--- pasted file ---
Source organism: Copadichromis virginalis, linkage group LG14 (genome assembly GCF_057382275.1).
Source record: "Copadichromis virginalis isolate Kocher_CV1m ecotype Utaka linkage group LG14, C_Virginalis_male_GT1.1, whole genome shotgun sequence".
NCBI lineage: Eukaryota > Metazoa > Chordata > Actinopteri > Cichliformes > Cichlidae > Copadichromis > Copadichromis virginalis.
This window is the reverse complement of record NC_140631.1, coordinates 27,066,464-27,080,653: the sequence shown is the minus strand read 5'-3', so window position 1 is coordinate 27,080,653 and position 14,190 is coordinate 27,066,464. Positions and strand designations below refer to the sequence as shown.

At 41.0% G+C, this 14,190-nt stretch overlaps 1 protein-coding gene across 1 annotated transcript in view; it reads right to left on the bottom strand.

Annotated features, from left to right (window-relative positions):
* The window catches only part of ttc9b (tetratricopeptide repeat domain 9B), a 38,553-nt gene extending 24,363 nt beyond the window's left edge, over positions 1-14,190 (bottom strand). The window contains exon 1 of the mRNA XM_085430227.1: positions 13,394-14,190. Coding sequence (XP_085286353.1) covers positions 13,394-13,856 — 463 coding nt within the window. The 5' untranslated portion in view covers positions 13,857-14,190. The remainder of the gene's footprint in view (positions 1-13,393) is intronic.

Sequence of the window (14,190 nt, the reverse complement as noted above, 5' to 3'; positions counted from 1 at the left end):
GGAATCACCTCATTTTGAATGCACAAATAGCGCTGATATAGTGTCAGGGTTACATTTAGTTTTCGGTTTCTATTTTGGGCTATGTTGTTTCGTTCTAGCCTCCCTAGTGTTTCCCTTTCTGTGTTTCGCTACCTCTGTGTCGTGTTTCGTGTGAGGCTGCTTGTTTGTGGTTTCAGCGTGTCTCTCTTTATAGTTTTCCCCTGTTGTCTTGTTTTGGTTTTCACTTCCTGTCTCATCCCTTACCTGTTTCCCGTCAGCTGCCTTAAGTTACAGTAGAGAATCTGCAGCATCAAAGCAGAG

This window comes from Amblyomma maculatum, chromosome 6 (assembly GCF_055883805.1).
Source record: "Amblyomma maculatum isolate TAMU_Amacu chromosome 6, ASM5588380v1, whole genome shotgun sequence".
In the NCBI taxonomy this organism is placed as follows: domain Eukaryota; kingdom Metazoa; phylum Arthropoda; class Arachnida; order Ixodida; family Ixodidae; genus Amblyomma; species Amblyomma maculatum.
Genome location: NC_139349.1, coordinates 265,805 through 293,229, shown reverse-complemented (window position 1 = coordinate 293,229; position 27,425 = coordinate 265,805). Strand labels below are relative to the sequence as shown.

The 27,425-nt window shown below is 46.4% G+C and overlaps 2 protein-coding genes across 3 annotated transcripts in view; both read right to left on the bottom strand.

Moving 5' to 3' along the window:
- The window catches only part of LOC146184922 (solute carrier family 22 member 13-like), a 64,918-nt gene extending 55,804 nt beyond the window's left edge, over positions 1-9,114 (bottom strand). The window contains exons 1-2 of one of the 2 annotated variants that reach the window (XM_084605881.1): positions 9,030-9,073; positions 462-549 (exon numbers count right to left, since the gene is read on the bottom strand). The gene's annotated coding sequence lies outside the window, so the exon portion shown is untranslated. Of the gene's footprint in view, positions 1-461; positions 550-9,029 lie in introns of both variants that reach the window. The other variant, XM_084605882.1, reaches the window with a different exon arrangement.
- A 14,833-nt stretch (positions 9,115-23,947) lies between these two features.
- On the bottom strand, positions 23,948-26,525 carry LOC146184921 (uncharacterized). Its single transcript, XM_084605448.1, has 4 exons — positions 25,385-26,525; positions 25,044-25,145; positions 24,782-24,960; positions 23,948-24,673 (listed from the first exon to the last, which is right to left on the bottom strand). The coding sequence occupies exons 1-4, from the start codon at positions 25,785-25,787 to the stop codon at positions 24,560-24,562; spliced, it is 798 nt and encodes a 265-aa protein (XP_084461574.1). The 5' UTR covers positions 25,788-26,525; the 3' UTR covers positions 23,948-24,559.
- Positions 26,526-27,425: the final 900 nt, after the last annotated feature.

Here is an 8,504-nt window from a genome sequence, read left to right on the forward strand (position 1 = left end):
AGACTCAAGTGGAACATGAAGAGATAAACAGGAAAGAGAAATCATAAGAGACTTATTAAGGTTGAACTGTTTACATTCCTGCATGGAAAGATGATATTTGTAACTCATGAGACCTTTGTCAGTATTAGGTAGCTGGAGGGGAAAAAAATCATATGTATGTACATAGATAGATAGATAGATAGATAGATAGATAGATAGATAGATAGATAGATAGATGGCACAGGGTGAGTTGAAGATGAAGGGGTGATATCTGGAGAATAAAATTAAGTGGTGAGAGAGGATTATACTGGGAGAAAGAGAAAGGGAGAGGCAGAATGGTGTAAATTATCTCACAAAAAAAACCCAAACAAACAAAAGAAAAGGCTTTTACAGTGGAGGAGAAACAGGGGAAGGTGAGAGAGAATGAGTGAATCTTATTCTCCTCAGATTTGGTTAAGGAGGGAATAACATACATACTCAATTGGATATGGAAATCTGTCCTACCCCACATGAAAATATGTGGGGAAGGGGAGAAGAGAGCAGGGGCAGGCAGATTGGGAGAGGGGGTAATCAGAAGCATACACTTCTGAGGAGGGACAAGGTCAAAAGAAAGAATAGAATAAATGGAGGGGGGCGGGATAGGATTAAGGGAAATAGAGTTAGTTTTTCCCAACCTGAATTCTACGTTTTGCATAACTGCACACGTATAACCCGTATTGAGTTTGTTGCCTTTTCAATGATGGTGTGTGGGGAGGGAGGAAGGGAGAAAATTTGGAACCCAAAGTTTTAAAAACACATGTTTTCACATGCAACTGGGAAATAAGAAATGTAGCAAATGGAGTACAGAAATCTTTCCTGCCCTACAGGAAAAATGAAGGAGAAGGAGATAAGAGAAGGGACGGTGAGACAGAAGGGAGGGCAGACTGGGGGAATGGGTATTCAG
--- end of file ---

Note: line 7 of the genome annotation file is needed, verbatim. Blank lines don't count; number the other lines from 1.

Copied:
* The window catches only part of ttc9b (tetratricopeptide repeat domain 9B), a 38,553-nt gene extending 24,363 nt beyond the window's left edge, over positions 1-14,190 (bottom strand). The window contains exon 1 of the mRNA XM_085430227.1: positions 13,394-14,190. Coding sequence (XP_085286353.1) covers positions 13,394-13,856 — 463 coding nt within the window. The 5' untranslated portion in view covers positions 13,857-14,190. The remainder of the gene's footprint in view (positions 1-13,393) is intronic.